“Spending billions to subsidize junk food ingredients just makes the [obesity] problem worse,” Johnson said. She said the additives produced by commodity crops “are empty calories, but they’re getting massive taxpayer support.”

Johnson warned that the 2013 Farm Bill currently under consideration by Congress would extend the federal subsidies for large agribusinesses.

“It’s past time to end these wasteful subsidies,” she said.

Eileen Hochberg, the executive director of the Connecticut branch of the Northeast Organic Farming Association, said the big agribusinesses win out over local and fresh fruit farmers on federal funds because of their lobbying power.

“There’s major corporate interests and major money is at stake,” Hochberg said. “It is an industrialized food system at this point.”

Jacqueline Wattles photo
Dori Wolf owns Cedar Ridge Dairy, a farm in East Hampton (Jacqueline Wattles photo)

Dori Wolf, the owner of Cedar Ridge Dairy, said she knows subsidies are available, but small farm owners like her rarely have the time or resources to seek them out.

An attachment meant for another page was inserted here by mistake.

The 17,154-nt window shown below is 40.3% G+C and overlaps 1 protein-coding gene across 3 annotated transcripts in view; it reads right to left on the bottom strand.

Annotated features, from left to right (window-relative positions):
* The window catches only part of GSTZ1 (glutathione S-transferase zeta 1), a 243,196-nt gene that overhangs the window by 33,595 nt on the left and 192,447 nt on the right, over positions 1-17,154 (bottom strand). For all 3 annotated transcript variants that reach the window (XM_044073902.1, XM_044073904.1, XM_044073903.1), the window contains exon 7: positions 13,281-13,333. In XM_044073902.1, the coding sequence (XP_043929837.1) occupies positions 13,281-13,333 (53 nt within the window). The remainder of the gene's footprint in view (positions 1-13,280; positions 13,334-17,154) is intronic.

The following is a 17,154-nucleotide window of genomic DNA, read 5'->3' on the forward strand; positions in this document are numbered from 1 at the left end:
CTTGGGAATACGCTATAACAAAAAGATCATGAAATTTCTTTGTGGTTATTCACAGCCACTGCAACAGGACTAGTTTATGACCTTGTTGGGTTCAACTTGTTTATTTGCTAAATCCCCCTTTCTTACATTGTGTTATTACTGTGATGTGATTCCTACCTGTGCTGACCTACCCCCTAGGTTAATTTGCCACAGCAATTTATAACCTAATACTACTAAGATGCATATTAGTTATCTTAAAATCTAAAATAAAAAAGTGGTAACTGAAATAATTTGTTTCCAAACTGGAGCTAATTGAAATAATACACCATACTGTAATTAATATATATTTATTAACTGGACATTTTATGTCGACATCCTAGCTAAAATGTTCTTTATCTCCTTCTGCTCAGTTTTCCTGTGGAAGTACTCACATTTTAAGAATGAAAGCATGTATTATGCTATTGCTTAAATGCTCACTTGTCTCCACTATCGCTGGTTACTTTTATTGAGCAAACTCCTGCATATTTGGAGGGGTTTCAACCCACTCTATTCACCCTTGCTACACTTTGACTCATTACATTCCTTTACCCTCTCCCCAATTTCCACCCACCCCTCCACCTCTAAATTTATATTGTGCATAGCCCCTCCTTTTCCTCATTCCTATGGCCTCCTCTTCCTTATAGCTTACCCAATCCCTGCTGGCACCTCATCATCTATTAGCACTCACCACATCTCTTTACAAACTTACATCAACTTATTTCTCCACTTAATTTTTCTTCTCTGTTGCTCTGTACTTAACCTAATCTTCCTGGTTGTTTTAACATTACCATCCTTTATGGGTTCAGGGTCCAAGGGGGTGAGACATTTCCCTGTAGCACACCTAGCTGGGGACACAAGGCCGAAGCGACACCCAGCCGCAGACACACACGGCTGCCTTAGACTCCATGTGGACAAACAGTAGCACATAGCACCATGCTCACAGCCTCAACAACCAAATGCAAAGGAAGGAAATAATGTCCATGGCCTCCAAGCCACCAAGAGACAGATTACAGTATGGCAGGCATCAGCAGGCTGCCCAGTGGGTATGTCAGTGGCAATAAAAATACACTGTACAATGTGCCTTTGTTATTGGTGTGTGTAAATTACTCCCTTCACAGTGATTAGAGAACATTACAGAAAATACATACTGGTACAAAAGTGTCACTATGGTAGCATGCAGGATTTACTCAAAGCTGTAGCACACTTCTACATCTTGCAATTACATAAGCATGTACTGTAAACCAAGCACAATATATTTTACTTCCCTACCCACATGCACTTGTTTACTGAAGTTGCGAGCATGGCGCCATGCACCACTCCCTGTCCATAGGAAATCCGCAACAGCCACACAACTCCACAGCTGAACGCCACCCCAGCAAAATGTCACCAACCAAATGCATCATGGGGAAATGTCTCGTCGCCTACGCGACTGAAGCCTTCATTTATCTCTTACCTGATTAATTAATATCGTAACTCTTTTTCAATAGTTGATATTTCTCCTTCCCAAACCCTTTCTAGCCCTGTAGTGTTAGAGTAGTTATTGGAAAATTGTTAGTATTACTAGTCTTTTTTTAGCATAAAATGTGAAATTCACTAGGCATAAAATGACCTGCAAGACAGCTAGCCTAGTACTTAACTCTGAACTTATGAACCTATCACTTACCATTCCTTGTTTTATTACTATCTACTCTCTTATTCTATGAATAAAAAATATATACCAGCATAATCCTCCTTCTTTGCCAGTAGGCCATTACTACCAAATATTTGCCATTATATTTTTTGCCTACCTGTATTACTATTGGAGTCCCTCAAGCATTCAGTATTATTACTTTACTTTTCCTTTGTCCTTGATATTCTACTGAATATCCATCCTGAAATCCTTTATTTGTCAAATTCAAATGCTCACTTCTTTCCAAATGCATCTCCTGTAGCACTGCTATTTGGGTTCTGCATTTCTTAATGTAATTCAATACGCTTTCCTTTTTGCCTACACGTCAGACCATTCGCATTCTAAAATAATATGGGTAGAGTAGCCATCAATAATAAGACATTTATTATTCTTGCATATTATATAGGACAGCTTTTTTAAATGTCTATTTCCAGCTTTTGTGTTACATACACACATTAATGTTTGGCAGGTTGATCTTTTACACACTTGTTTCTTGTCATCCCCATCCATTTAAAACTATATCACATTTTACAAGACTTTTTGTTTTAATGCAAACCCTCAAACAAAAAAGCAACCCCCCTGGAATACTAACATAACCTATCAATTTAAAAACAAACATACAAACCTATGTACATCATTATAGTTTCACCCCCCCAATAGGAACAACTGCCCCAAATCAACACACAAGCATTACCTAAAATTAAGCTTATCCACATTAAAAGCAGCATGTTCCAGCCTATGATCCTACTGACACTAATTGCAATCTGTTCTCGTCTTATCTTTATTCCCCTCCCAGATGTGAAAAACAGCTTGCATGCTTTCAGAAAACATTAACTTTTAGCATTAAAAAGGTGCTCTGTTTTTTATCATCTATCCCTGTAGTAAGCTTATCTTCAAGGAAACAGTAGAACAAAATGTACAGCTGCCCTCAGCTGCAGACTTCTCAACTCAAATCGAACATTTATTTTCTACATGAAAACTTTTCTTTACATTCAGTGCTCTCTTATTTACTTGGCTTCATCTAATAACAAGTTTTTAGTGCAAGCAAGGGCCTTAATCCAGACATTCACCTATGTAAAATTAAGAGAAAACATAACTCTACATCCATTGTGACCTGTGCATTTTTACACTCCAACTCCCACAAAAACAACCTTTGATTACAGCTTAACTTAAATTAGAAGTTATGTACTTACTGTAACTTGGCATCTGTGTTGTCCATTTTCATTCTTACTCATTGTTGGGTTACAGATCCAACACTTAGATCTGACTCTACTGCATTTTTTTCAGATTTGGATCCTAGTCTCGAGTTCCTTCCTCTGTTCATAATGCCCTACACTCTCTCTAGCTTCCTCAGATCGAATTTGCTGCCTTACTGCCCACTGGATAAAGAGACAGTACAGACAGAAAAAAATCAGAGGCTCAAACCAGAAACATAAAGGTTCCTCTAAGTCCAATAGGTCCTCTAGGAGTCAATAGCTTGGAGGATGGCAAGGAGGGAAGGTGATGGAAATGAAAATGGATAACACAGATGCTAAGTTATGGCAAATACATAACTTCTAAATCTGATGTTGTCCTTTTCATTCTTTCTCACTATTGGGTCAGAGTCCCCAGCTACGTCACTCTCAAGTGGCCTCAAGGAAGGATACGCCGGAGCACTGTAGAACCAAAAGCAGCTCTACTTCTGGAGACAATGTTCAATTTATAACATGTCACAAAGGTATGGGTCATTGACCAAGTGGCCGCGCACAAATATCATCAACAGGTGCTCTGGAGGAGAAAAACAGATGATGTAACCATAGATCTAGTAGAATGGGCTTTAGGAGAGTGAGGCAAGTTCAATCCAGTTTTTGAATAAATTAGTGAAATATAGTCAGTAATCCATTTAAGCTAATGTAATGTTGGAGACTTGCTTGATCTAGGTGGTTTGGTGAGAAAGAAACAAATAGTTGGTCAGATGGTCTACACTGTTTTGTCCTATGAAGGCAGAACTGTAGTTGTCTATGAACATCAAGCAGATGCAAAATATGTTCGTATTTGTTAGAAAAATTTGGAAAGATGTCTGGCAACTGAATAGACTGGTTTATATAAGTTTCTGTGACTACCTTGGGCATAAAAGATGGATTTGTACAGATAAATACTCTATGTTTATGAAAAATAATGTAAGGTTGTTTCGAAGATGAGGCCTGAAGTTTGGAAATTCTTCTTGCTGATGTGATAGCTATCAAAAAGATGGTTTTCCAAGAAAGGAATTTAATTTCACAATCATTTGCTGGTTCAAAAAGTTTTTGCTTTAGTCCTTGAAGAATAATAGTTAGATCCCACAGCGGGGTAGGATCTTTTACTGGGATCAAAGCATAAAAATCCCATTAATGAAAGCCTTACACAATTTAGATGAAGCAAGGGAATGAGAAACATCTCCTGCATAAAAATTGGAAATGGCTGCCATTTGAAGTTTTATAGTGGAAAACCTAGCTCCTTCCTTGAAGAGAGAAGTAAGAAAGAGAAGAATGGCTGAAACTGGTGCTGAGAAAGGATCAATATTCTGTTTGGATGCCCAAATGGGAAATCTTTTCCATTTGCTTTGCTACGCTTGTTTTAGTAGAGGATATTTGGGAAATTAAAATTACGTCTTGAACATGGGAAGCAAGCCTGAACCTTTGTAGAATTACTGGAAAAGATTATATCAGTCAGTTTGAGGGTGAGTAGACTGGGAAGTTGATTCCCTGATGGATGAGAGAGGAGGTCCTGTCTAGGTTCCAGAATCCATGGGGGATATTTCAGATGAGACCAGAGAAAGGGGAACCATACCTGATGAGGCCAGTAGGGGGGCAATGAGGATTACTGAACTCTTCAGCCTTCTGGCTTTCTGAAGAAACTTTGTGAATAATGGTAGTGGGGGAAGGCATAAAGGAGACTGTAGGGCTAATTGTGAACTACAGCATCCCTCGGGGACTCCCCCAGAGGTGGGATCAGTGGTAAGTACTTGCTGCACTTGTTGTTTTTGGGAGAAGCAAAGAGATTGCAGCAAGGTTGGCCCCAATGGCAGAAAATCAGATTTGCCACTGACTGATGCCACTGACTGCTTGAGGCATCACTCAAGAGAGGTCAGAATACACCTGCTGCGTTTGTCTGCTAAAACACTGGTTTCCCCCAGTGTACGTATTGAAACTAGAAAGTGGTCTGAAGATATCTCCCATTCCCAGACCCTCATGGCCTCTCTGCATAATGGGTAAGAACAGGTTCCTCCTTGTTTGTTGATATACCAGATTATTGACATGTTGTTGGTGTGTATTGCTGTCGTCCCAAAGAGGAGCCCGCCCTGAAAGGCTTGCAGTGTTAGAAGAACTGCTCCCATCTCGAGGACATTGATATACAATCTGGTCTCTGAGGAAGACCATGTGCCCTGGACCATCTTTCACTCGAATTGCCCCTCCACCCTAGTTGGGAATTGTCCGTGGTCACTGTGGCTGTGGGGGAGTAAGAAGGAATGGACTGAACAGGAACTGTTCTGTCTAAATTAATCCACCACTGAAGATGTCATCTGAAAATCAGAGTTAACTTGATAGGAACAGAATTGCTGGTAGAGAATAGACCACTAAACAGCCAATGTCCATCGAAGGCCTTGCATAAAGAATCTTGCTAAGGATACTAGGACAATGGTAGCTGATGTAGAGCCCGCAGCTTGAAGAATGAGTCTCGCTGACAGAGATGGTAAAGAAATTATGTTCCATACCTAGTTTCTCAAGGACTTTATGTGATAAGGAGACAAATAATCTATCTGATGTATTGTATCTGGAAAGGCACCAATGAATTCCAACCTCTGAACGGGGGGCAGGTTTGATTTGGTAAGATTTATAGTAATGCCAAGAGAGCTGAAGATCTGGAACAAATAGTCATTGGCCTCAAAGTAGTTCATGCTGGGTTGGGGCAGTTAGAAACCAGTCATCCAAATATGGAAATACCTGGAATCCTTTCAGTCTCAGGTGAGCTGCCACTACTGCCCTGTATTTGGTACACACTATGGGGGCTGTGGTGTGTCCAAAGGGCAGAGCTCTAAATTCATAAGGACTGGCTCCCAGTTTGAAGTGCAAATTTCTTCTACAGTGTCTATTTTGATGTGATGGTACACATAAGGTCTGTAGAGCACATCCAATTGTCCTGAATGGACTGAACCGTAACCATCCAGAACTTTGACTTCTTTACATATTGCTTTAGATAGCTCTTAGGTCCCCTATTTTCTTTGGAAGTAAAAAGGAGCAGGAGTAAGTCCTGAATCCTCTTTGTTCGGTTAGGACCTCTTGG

“I think the farm subsidies that go to the large corporate entities is due largely to having a staff that can focus on lengthily applications and can do the research to find what resources are available,” she said. “I think that’s part of why the small family farm doesn’t get to that.”

But as far as the half an apple argument, Henry Talmage, executive director of the Connecticut Farm Bureau, said making fresh fruit cheaper and local fruit cheaper are separate issues.

“Today, less than one percent of the fruits and vegetables in Connecticut are grown here,” he said. In fact, most fruits we consume aren’t grown in the United States.

“We’re so used to having fruit when we want it. Notice in the winter time when fruits are out of season, you can still get strawberries.” he said. “That’s because they’ve been brought in from other countries.”